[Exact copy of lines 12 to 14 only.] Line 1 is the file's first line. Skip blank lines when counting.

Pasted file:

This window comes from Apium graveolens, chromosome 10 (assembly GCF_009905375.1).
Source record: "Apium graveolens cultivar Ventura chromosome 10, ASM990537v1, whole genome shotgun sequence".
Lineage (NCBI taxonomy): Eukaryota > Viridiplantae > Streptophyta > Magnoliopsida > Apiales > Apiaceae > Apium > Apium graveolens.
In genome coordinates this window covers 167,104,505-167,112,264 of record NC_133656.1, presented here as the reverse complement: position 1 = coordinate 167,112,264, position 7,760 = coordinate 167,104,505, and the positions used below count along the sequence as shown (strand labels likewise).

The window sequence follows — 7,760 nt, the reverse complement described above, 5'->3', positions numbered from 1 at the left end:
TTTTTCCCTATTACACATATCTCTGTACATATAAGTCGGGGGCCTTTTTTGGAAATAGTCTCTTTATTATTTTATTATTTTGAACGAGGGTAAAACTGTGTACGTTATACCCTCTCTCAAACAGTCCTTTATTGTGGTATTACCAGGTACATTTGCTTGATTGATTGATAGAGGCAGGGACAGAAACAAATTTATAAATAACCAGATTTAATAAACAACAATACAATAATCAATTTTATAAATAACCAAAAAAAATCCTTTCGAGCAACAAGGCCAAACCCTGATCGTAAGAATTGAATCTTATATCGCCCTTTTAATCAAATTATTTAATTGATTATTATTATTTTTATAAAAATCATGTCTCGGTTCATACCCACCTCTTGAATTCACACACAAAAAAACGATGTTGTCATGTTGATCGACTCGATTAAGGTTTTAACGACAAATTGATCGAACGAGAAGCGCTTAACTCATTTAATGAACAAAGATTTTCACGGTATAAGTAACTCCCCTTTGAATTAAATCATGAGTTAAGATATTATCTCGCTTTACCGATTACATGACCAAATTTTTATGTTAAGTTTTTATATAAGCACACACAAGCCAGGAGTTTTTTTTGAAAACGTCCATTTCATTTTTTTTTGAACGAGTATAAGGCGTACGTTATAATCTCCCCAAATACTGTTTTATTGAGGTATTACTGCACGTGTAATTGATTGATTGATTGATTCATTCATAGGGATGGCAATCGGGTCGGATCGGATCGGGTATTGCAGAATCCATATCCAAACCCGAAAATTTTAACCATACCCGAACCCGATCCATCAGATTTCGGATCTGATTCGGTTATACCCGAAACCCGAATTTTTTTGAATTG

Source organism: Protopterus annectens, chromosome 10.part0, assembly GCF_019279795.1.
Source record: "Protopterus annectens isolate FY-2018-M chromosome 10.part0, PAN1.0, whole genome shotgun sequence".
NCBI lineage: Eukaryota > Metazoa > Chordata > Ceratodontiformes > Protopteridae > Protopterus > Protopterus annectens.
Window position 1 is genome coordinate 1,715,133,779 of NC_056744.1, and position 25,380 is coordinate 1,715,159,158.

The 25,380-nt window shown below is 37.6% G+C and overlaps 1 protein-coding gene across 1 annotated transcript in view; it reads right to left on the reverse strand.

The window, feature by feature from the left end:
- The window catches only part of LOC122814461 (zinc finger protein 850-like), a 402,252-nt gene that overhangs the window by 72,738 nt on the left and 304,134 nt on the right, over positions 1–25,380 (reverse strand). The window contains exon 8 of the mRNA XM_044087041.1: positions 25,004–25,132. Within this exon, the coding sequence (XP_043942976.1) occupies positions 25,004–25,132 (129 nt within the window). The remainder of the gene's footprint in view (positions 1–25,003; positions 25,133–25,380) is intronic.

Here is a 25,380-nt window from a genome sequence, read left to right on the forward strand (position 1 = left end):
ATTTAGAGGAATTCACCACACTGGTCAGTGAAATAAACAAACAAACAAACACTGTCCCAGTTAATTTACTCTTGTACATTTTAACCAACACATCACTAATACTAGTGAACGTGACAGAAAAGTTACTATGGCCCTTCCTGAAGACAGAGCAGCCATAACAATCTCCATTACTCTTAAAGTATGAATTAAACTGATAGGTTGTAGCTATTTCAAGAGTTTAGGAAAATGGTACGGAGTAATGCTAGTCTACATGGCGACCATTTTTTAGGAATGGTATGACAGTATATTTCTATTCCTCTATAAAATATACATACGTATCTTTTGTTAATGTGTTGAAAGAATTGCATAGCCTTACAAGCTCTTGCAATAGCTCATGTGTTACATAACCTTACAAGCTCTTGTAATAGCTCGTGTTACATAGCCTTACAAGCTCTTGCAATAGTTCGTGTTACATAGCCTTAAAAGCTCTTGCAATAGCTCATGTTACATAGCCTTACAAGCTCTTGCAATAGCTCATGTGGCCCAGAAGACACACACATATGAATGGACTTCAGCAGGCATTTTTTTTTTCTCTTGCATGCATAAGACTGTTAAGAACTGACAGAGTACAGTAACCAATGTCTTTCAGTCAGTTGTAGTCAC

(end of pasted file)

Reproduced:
The window, feature by feature from the left end:
- The window catches only part of LOC122814461 (zinc finger protein 850-like), a 402,252-nt gene that overhangs the window by 72,738 nt on the left and 304,134 nt on the right, over positions 1–25,380 (reverse strand). The window contains exon 8 of the mRNA XM_044087041.1: positions 25,004–25,132. Within this exon, the coding sequence (XP_043942976.1) occupies positions 25,004–25,132 (129 nt within the window). The remainder of the gene's footprint in view (positions 1–25,003; positions 25,133–25,380) is intronic.

Here is a 25,380-nt window from a genome sequence, read left to right on the forward strand (position 1 = left end):